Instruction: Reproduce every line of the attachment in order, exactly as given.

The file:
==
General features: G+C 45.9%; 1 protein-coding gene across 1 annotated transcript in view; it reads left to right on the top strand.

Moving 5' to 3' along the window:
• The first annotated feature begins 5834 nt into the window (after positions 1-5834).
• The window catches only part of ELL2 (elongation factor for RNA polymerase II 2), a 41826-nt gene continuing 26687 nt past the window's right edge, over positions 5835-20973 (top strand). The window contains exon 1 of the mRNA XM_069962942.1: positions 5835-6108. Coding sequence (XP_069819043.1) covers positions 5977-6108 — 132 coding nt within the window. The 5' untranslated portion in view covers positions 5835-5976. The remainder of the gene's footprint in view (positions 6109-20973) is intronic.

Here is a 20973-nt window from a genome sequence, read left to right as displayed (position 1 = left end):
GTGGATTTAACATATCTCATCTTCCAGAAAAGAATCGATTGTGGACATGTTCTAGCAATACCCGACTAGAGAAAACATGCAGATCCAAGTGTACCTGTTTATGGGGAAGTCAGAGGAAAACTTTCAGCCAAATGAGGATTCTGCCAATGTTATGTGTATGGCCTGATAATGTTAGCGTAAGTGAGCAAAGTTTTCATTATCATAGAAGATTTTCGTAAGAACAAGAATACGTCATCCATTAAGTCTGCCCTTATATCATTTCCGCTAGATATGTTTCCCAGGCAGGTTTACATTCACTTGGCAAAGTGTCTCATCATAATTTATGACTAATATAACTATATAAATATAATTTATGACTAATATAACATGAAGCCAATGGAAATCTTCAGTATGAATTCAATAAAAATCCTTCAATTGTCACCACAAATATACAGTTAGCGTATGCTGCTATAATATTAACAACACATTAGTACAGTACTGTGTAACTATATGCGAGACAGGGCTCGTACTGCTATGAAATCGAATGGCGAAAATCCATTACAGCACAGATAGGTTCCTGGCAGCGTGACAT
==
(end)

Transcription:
General features: G+C 45.9%; 1 protein-coding gene across 1 annotated transcript in view; it reads left to right on the top strand.

Moving 5' to 3' along the window:
• The first annotated feature begins 5834 nt into the window (after positions 1-5834).
• The window catches only part of ELL2 (elongation factor for RNA polymerase II 2), a 41826-nt gene continuing 26687 nt past the window's right edge, over positions 5835-20973 (top strand). The window contains exon 1 of the mRNA XM_069962942.1: positions 5835-6108. Coding sequence (XP_069819043.1) covers positions 5977-6108 — 132 coding nt within the window. The 5' untranslated portion in view covers positions 5835-5976. The remainder of the gene's footprint in view (positions 6109-20973) is intronic.

Here is a 20973-nt window from a genome sequence, read left to right as displayed (position 1 = left end):
GTGGATTTAACATATCTCATCTTCCAGAAAAGAATCGATTGTGGACATGTTCTAGCAATACCCGACTAGAGAAAACATGCAGATCCAAGTGTACCTGTTTATGGGGAAGTCAGAGGAAAACTTTCAGCCAAATGAGGATTCTGCCAATGTTATGTGTATGGCCTGATAATGTTAGCGTAAGTGAGCAAAGTTTTCATTATCATAGAAGATTTTCGTAAGAACAAGAATACGTCATCCATTAAGTCTGCCCTTATATCATTTCCGCTAGATATGTTTCCCAGGCAGGTTTACATTCACTTGGCAAAGTGTCTCATCATAATTTATGACTAATATAACTATATAAATATAATTTATGACTAATATAACATGAAGCCAATGGAAATCTTCAGTATGAATTCAATAAAAATCCTTCAATTGTCACCACAAATATACAGTTAGCGTATGCTGCTATAATATTAACAACACATTAGTACAGTACTGTGTAACTATATGCGAGACAGGGCTCGTACTGCTATGAAATCGAATGGCGAAAATCCATTACAGCACAGATAGGTTCCTGGCAGCGTGACAT